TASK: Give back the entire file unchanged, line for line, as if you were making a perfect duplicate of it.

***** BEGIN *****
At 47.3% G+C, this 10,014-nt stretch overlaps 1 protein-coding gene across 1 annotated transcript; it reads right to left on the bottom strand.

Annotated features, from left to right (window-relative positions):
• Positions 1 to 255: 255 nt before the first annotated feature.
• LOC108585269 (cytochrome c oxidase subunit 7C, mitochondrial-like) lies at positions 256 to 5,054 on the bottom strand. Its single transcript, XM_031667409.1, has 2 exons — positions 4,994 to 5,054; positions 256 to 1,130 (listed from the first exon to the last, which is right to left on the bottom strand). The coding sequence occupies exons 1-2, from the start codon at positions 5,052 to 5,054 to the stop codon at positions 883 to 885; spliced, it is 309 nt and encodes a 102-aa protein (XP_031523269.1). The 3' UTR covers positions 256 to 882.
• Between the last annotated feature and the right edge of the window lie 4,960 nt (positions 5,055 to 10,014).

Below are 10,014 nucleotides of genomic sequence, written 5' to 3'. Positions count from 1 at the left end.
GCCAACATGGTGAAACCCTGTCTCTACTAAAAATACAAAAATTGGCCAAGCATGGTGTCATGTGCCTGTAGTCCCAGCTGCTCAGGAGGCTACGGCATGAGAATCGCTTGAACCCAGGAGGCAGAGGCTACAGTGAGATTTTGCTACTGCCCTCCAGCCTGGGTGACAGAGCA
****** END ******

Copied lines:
At 47.3% G+C, this 10,014-nt stretch overlaps 1 protein-coding gene across 1 annotated transcript; it reads right to left on the bottom strand.

Annotated features, from left to right (window-relative positions):
• Positions 1 to 255: 255 nt before the first annotated feature.
• LOC108585269 (cytochrome c oxidase subunit 7C, mitochondrial-like) lies at positions 256 to 5,054 on the bottom strand. Its single transcript, XM_031667409.1, has 2 exons — positions 4,994 to 5,054; positions 256 to 1,130 (listed from the first exon to the last, which is right to left on the bottom strand). The coding sequence occupies exons 1-2, from the start codon at positions 5,052 to 5,054 to the stop codon at positions 883 to 885; spliced, it is 309 nt and encodes a 102-aa protein (XP_031523269.1). The 3' UTR covers positions 256 to 882.
• Between the last annotated feature and the right edge of the window lie 4,960 nt (positions 5,055 to 10,014).

Below are 10,014 nucleotides of genomic sequence, written 5' to 3'. Positions count from 1 at the left end.
GCCAACATGGTGAAACCCTGTCTCTACTAAAAATACAAAAATTGGCCAAGCATGGTGTCATGTGCCTGTAGTCCCAGCTGCTCAGGAGGCTACGGCATGAGAATCGCTTGAACCCAGGAGGCAGAGGCTACAGTGAGATTTTGCTACTGCCCTCCAGCCTGGGTGACAGAGCA